Welcome to part 2 of the ultimate guide to sprinting—the quintessential Primal workout.

In part 1 we talked about the benefits that come from this amazing practice and in part 2, I take you through a step-by-step of how to approach conducting a proper sprint workout. You will learn what happens to your body when you do a sprint workout, and not just how to sprint, but most importantly, when to sprint, as the timing of your sprinting is integral to its effectiveness. 


Sprinting is the ultimate primal workout. How should we conduct a proper sprint workout and enjoy the benefits? [00:58]

You want to be fully rested and energized before you attempt to have a sprint workout.  [02:48]

Sprinting creates a communication between the central nervous system and the muscles. [04:54]

The workout template is four to 10 sprints lasting between 10 and 20 seconds, no longer than 20 seconds. [08:55]

You want to strive for a six to one ratio of rest to work effort. [11:58]

There’s great research showing that sprints as short as six seconds will deliver a reliable boost in serum testosterone levels. [16:14]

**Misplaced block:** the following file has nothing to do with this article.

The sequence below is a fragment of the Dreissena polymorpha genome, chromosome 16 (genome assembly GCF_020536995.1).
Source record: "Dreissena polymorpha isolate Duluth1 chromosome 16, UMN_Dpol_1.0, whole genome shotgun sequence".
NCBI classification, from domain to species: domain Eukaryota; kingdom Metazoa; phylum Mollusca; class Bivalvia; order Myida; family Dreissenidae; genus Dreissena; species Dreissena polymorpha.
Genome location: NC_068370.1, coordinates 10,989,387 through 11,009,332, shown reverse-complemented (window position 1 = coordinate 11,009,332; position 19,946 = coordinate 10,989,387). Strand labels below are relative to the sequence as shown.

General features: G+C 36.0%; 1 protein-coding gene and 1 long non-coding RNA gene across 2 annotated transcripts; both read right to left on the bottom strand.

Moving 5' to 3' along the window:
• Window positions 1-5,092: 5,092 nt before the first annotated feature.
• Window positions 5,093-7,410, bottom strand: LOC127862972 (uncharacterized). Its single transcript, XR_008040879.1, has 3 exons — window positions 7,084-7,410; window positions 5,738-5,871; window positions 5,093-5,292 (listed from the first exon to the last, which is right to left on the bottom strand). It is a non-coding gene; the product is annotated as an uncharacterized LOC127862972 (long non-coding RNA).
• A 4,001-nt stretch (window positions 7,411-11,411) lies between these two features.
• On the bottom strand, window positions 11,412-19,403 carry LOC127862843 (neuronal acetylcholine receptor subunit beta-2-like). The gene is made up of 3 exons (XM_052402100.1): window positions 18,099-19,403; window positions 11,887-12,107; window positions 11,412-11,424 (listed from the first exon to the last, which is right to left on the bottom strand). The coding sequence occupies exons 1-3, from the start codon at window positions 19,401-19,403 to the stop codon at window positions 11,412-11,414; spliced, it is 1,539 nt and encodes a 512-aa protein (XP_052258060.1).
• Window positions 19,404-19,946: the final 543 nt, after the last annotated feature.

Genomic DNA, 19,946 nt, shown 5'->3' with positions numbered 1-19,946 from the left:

When you burn through your stored creatine phosphate, and try to sustain maximum effort beyond eight seconds, you prompt an exponential increase in cellular destruction. [19:28]

By depleting your cellular energy, by frying yourself and doing all this metabolic extreme destructive damage, you feel a sense of euphoria for a while. [24:38]

The brain cells are particularly sensitive to ammonia toxicity, so after many hours of grueling workouts, you may experience symptoms of brain fog, fatigue, and mood disturbances. [29:52]

Much of the information out there on the internet about training logs could be misinterpreted and misappropriated because it’s coming from an elite athlete. [32:10]

There are many steps in performing an effective sprint workout. The first is to engage in plenty of complimentary workouts and lifestyle behaviors to prepare you to be an effective sprinter. [35:08]

At the start of the workout, we want to have a cardio vascular warmup session. It’s the opposite of the cool down. [38:09]

Dynamic stretching is next as you prepare for your sprinting. [40:03]

Proper running form includes straight posture rather than over-striding. [42:00]

Wind Sprints are short accelerations where you get up to near full speed and then take it down. [44:22]

There are many ways to trash yourself by conducting a sprint workout inappropriately. Reject that struggle and suffer mentality and check in and make sure that we’re optimally excited and uninhibited before each successive rep. [47:14]

After the sprint, you want a gentle aerobic cool down maybe by walking rather than jogging. [53:51]

Positional parasympathetic breathing is kind of a mini nap resting period lying down and breathing through your nose after workout. [56:52]